Presumably, those most likely to put other people not at ease were blacks, Asians, Jews, mid-westerners and, of course, the Irish. The writer William Sydney Porter, better known as O. Henry, subsequently published a collection of short stories titled The Four Million, suggesting that tally was closer to the true number of interesting people in New York.
Society today seems to be hung up between these opposing ideas, with society pages mixing deposed European royals with hip-hop stars. Seeing which way the wind was blowing (perhaps after hearing Chuck Berry’s “Sweet Little Sixteen” and Bobby Darin’s “Queen of the Hop”), Queen Elizabeth II abolished in 1958 the antiquated custom of girls being presented at court. But debutantes still come out, of course, as do many young men these days. Cities across America continue to stage cotillions where young women are presented to society. In New Orleans young women are still presented around Mardi Gras time, showing off their prominent backgrounds, while other young women are exhorted to show off their prominent foregrounds.
But while high society still stages ancient coming-of-age rites exhibiting the vestigial symbolism of exclusionary elites, new forms of society based on inclusion and involvement are revolutionizing how the world schmoozes. Facebook now has 700 million users, the rapidly expanding Twitter has over 350 million users, and the way the new social networks are used is changing society itself. The pyramid is flipping, as new media replace obsolete structures. Spontaneous social networking created the Arab Spring and Occupy Wall Street movements. It also seems to be turning society on its head.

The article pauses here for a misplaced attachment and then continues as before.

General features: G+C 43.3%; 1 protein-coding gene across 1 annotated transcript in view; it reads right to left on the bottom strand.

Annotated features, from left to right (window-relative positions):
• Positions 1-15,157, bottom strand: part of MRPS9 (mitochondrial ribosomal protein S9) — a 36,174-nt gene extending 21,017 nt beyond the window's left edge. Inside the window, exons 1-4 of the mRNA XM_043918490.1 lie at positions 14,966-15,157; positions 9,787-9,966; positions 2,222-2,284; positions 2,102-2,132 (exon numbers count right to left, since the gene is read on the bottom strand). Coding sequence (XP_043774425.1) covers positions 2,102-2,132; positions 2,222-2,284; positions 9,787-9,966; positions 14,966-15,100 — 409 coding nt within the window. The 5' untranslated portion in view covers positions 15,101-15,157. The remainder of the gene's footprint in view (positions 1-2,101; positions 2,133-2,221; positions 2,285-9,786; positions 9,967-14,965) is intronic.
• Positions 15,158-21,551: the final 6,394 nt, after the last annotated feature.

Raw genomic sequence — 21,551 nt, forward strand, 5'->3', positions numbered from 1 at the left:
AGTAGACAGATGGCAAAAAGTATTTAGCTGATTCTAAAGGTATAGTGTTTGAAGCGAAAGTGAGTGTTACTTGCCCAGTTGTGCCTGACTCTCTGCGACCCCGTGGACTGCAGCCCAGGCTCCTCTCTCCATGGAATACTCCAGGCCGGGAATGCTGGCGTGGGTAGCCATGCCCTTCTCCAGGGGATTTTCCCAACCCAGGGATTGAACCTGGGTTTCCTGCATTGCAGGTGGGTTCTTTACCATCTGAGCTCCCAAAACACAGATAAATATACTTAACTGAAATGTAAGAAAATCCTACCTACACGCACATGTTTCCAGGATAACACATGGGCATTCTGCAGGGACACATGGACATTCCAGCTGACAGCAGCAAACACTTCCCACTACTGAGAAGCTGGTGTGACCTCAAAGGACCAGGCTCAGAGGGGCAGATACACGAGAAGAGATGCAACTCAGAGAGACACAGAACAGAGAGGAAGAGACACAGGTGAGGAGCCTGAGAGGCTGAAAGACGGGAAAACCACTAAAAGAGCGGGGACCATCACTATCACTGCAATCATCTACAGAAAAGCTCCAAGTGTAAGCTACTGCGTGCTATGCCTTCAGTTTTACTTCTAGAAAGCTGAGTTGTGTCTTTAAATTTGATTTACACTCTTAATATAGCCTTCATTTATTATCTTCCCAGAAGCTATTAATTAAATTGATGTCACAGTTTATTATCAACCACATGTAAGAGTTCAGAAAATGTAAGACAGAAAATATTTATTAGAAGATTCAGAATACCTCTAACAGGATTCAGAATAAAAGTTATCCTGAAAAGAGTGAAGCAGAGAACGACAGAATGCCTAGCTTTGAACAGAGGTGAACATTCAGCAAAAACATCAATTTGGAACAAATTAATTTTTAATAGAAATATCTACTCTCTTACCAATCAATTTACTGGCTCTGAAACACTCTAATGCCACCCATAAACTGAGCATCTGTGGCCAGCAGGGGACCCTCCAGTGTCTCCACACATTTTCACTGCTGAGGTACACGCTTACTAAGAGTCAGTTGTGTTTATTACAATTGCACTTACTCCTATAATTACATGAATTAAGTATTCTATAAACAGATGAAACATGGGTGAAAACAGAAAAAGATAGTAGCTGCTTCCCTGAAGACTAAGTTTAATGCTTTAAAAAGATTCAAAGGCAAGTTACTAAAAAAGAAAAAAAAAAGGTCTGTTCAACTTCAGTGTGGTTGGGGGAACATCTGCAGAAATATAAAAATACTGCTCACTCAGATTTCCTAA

In the future, high society will be less a matter of legacy (even though money will continue to matter) than achievement. Society, and thus socialites, will likely go populist and inclusive, although through such new social media as Ancestry.com you can now try to trace your bloodline back to the grail through the Merovingians. My personal strategy now is to tweet myself to the top. Let’s try #OccupySociety. This is why my Twitter handle is @LordRochester. I have entitled myself. Duke Ellington and Count Basie knew what they were doing, not to mention Prince and Lord Buckley. From now on, if anybody asks, I am a socialite. And maybe I’m a socialist too, because A) For me, being a socialist means going out at least three nights a week; B) I think we should go single payer like Norway and Japan; and C) Anybody can follow me on Twitter.
Power to the Followers! BG
Glenn O’Brien considers his favorite socialites over the years.
GLENN O’BRIEN was thinking about socialites because he just went social networking on Twitter (@lordrochester). His book How to Be a Man (Rizzoli) is in its second hardcover printing. His web site is glennobrien.com.